The banking royal commission is being urged put an end to the patchwork of state-based mediation schemes for agribusiness customers and establish a single national body for working through disputes with banks.
The move would deliver the time-poor inquiry headed by Commissioner Kenneth Hayne an easy win, with the current state-by-state system enjoying few supporters.
National Farmers Federation policy director Tony Mahar said the existing system, which only guaranteed farmers in Victoria, NSW and Queensland with access to a formal mediation service, was inadequate.
“It’s fragmented and unhelpful, what we need is a national approach for farmers and financial institutions.”
The Hayne royal commission is believed to be aware of the disjointed approach to mediation, drawing attention to the problem by dedicating two pages of its recent report on features of the Australian financial system to the issue, including the $68.6 billion in farm debt held by the big four banks.
The plights of farmers were not however specifically mentioned during the opening statements made by Commissioner Hayne and senior counsel assisting Rowena Orr, which signaled the royal commission would seek to explore misconduct in the home loans and consumer credit segments.
The idea of a national body has failed to get traction and was last seriously considered in 2014 when a drought and the ban on live exports conspired to put many farms under. Nationals leader Barnaby Joyce compelled the banks to attend a crisis meeting at the time and sketch out a workable solution.
Mr Maher said that a great deal of work had been done on the subject over the years, it had broad support among stakeholders and it was something the government should be able to deliver.
The establishment of a national farm debt mediation scheme was most recently recommended by the select committee on lending to primary production customers, which delivered its final report in December 2017.
It recommended a scheme based on the NSW model with a $10 million ceiling on loan amounts.
Australian Banker’s Association CEO Anna Bligh has also thrown her support behind a nationwide mediation scheme to resolve issues that crop up between farmers and their banks quickly and fairly.
“It shouldn’t matter whether you’re a farmer in Cootamundra, NSW or the Western Australian wheat belt you should be treated equally and have the same access to financial mediation” Ms Bligh said.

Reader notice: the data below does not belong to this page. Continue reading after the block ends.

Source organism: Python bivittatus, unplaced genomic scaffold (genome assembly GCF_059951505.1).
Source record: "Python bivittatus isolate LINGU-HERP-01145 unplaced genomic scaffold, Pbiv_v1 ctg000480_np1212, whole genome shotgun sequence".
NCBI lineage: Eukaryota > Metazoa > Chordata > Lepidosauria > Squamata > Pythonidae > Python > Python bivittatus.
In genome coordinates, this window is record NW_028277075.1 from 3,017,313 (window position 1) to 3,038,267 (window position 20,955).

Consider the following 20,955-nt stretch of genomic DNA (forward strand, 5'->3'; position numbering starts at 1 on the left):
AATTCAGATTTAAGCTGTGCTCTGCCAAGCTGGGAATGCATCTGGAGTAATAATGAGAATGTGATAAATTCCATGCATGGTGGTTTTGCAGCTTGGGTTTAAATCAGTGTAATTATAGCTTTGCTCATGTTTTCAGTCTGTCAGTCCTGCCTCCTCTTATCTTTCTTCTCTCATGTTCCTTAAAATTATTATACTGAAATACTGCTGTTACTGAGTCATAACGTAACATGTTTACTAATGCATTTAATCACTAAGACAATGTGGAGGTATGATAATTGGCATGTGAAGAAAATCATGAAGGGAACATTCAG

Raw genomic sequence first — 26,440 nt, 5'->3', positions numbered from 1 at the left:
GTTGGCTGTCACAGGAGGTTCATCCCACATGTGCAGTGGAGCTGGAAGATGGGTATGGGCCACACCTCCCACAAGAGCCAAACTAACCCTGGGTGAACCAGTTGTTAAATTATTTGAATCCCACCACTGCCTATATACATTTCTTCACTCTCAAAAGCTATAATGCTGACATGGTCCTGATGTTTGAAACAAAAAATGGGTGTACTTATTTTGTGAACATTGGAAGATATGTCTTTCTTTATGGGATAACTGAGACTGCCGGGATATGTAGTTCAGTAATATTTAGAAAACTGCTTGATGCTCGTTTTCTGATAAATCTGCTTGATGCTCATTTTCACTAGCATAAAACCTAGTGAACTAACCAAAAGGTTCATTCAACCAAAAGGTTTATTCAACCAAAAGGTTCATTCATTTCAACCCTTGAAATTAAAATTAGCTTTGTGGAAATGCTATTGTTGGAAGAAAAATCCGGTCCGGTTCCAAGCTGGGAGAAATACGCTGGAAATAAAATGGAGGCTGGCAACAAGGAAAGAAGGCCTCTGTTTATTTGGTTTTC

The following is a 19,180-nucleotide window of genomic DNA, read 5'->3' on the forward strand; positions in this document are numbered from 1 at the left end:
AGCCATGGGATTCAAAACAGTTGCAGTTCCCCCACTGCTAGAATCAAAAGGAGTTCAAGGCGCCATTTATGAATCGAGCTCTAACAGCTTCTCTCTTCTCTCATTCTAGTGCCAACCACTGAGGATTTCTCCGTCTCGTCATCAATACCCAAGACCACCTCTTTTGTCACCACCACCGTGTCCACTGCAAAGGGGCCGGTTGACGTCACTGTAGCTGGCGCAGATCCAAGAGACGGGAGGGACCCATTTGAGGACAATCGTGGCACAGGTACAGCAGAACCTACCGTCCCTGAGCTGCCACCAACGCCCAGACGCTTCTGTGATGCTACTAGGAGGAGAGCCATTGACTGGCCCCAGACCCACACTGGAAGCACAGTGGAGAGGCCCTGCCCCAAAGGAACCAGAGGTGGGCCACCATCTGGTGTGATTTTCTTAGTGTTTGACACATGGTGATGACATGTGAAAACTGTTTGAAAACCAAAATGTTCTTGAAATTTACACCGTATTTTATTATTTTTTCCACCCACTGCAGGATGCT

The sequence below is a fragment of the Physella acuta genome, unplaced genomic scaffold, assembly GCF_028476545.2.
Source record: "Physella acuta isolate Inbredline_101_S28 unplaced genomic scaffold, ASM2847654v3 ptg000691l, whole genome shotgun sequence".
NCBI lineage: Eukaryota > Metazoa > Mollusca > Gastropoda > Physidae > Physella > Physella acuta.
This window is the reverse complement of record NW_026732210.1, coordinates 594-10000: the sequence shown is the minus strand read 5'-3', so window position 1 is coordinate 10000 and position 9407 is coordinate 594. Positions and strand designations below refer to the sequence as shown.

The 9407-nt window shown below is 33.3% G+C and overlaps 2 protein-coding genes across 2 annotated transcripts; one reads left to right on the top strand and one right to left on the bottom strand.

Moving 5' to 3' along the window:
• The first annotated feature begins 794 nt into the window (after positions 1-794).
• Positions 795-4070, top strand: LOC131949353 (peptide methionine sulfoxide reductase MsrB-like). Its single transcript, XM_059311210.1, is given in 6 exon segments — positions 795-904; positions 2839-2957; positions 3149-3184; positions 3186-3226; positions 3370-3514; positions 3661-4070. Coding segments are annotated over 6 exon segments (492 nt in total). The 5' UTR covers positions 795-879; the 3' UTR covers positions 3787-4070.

The newly established Australian Financial Complaints Authority (AFCA) which replaces both the Financial Ombudsman Service (FOS) and the Credit and Investments Ombudsman (CIO) and the Superannuation Complaints Tribunal (SCT) will have a ceiling for loans under dispute of $5 million.
This is a significant increase from the ceiling of $2 million FOS was previously subject to. Data from the Australian Bureau of Agricultural and Resource Economics and Sciences (ABARES) shows that a ceiling of $5 million would cover 99 per cent of loans in the rural sector.
Australian Small Business and Family Enterprise Ombudsman Kate Carnell has been critical of the banks for trying to cap the size of loans defined as small business loans and therefore eligible for mediation rather than more expensive legal proceedings. Mr Mahar said if agriculture exports were to reach a target of $100 billion per year then processes needed to be established for when farms get into difficulty.
“We recognise that banking and farms are always going to be partners and nationally consistent approach will underpin this,” Mr Mahar said.
In the meantime, while you wait for the Government to nationalize the Mediation system, if you need help now, contact us with the form below to arrange for a private and confidential free consultation as to whether private mediation can help you with your Farm or Banking debts.This article was first published by Australian Financial Review Author: James Frost